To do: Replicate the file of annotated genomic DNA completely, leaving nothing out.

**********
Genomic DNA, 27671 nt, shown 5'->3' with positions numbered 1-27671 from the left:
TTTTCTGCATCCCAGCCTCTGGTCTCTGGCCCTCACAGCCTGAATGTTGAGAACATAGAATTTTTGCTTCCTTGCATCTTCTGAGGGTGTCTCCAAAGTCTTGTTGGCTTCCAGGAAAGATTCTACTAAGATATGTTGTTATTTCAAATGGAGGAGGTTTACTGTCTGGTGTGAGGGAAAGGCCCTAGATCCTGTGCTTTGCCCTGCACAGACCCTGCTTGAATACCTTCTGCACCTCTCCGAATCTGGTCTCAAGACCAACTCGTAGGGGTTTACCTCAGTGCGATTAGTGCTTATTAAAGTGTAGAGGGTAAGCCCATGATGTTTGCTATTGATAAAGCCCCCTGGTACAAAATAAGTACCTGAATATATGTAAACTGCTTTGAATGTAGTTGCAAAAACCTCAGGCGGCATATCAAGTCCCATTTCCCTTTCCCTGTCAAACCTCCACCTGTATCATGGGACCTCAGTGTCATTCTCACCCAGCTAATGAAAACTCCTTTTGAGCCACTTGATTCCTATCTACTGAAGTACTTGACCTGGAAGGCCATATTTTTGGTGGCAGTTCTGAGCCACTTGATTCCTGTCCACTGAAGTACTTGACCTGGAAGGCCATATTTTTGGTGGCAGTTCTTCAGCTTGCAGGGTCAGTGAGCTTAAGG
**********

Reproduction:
Genomic DNA, 27671 nt, shown 5'->3' with positions numbered 1-27671 from the left:
TTTTCTGCATCCCAGCCTCTGGTCTCTGGCCCTCACAGCCTGAATGTTGAGAACATAGAATTTTTGCTTCCTTGCATCTTCTGAGGGTGTCTCCAAAGTCTTGTTGGCTTCCAGGAAAGATTCTACTAAGATATGTTGTTATTTCAAATGGAGGAGGTTTACTGTCTGGTGTGAGGGAAAGGCCCTAGATCCTGTGCTTTGCCCTGCACAGACCCTGCTTGAATACCTTCTGCACCTCTCCGAATCTGGTCTCAAGACCAACTCGTAGGGGTTTACCTCAGTGCGATTAGTGCTTATTAAAGTGTAGAGGGTAAGCCCATGATGTTTGCTATTGATAAAGCCCCCTGGTACAAAATAAGTACCTGAATATATGTAAACTGCTTTGAATGTAGTTGCAAAAACCTCAGGCGGCATATCAAGTCCCATTTCCCTTTCCCTGTCAAACCTCCACCTGTATCATGGGACCTCAGTGTCATTCTCACCCAGCTAATGAAAACTCCTTTTGAGCCACTTGATTCCTATCTACTGAAGTACTTGACCTGGAAGGCCATATTTTTGGTGGCAGTTCTGAGCCACTTGATTCCTGTCCACTGAAGTACTTGACCTGGAAGGCCATATTTTTGGTGGCAGTTCTTCAGCTTGCAGGGTCAGTGAGCTTAAGG